It’s not uncommon for a partner in a relationship to be forceful – or at least more forceful than you would expect. This can be a problem as if their needs are not fulfilled within the relationship, they can become abusive. The abuse can seem to be just the partner acting more forceful than usual, but it slowly starts to surface that it is something more serious. Common areas that abuse can show up in is the partner becoming jealous or insecure. Often these characteristics arise from an intense need for love and affection, however, the end result is usually painful and causes a lot of destruction in the partners’ lives.
Is your relationship abusive?
There are many symptoms or indications of an abusive relationship:
- Physical violence including suicide threats to one or more people.
- Ignoring or falling out with a partner
- Controlling the behaviour of one or more people.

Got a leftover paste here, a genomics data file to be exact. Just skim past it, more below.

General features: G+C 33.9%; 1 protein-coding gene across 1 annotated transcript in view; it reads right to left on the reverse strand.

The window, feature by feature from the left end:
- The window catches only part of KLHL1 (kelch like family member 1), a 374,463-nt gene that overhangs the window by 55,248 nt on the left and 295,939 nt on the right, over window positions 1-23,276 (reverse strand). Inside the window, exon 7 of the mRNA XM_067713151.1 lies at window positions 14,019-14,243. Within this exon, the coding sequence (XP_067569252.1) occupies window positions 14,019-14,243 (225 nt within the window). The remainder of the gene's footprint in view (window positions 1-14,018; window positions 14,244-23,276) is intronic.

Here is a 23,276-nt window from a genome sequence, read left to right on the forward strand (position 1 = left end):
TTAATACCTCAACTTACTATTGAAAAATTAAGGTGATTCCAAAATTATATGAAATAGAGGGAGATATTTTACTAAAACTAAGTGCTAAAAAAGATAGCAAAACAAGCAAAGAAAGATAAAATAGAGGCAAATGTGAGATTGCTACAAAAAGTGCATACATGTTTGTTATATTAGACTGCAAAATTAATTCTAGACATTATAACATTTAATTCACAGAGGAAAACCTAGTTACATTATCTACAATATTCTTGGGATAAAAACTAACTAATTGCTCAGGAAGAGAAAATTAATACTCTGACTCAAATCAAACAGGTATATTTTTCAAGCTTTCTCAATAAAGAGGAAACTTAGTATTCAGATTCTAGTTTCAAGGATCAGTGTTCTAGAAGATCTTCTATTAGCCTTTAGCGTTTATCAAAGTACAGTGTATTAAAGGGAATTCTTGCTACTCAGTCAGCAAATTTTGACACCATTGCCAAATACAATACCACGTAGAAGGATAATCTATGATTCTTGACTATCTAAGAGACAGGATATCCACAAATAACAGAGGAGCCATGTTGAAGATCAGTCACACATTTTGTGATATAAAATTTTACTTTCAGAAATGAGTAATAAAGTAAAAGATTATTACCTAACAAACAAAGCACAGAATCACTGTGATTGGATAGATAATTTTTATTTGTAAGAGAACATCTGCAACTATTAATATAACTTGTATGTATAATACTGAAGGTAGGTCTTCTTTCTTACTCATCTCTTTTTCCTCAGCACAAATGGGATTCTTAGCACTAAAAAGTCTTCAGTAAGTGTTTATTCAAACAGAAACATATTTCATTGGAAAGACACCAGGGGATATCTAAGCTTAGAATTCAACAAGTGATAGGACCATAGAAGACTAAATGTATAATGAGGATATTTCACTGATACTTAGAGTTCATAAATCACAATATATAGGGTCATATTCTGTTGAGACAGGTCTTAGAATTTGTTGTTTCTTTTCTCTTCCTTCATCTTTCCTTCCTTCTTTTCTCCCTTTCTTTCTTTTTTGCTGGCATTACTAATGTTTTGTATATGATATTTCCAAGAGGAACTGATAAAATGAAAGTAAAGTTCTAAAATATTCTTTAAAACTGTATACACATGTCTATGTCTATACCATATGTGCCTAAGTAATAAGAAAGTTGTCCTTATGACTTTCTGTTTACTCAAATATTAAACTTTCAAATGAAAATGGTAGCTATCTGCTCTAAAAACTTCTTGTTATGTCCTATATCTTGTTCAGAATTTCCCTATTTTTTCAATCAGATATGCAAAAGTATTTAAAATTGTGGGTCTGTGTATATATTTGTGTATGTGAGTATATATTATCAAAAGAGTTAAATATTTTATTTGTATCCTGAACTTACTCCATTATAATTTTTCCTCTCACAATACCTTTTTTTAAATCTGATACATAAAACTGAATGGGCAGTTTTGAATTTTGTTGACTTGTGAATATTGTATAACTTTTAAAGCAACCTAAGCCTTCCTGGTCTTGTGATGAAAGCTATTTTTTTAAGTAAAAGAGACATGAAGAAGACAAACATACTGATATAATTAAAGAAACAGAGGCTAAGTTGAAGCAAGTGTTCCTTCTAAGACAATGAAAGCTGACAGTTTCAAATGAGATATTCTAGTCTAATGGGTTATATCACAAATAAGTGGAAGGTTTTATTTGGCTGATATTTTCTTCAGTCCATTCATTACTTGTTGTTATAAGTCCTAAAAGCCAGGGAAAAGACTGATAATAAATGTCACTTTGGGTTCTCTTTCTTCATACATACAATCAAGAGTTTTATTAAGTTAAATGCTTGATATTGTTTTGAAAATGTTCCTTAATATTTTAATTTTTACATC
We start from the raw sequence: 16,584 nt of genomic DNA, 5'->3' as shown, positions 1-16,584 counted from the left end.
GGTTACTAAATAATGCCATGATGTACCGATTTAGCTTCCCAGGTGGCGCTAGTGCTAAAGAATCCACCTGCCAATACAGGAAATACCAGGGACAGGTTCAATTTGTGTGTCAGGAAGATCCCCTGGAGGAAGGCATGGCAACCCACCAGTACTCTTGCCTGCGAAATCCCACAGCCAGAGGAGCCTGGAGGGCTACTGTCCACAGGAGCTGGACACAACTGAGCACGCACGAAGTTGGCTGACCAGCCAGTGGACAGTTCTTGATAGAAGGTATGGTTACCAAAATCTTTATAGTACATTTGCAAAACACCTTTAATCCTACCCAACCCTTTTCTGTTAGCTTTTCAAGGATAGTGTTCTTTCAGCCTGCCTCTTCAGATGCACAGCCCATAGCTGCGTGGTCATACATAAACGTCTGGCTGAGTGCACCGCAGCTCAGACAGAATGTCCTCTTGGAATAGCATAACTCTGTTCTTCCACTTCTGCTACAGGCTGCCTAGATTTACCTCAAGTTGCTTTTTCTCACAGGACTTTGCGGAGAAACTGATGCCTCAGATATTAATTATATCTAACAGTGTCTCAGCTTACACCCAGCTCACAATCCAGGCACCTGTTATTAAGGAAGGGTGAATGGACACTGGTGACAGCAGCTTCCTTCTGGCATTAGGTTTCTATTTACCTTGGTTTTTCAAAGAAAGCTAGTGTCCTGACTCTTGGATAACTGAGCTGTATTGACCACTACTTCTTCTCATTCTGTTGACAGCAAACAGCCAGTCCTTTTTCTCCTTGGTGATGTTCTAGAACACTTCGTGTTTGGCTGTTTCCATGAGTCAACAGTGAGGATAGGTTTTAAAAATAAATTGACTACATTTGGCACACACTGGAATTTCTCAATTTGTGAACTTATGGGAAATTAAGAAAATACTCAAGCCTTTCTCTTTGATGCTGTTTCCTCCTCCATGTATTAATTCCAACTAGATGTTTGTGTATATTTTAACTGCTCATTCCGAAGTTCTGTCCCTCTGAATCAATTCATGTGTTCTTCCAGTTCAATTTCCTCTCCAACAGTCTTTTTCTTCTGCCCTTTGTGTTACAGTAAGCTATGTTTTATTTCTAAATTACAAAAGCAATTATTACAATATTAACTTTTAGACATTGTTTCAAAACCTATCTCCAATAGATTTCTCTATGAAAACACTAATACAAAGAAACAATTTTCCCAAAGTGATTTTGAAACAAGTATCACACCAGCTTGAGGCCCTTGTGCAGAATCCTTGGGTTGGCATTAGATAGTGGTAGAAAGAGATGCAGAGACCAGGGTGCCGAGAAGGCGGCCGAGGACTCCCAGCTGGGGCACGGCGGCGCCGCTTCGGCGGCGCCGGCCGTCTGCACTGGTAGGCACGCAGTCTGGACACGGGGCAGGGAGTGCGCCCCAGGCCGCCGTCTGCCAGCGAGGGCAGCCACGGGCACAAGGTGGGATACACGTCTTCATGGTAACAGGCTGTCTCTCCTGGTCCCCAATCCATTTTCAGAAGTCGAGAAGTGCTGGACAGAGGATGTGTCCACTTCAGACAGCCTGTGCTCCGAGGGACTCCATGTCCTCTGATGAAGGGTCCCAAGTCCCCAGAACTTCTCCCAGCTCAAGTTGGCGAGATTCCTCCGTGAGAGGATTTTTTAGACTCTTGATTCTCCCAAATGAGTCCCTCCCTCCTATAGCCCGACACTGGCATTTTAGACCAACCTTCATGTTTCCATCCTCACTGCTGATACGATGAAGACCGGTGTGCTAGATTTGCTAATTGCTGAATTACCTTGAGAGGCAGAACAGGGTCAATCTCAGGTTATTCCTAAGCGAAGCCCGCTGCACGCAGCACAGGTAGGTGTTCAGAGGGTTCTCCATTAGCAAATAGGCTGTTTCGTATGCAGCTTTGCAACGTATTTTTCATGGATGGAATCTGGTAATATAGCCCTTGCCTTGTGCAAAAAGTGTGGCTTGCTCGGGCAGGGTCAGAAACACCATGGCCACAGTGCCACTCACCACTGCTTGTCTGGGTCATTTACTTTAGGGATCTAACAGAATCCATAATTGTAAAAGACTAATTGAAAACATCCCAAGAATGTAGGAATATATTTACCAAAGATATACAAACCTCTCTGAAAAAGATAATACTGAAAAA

Abusive relationships are usually progressive and start off as normal relationships, before spiralling out of control. Usually the needs of one partner escalate to new heights and those of the other seem to diminish and not really matter. Abusers themselves are needy and controlling and if they feel like they are inadequate, they will abuse their partner, trying to bring them down in order for the abuser to feel better. One of the key things is that the abusers themselves see themselves as victims themselves, be it from other behaviour or from past experiences and therefore blame that on their abusive actions. This can be a loop that both members of the relationship fall into and it just continues. Origins of abuse are often based on a need for love, the thought of being abandoned, very low to low self-esteem, isolation of various degrees and drug or alcohol abuse.
You also see that anger, jealousy, the need for power and inability to respect other people’s needs are all aspects of abuse and are shown to various degrees by abusers. Whereas on the other hand, traits that appear from the abused include low confidence, a need to be dependent and low-self esteem. A partner whose needs have never been acknowledged in the relationship and/or are not seen to be valued, then this can lead to abuse.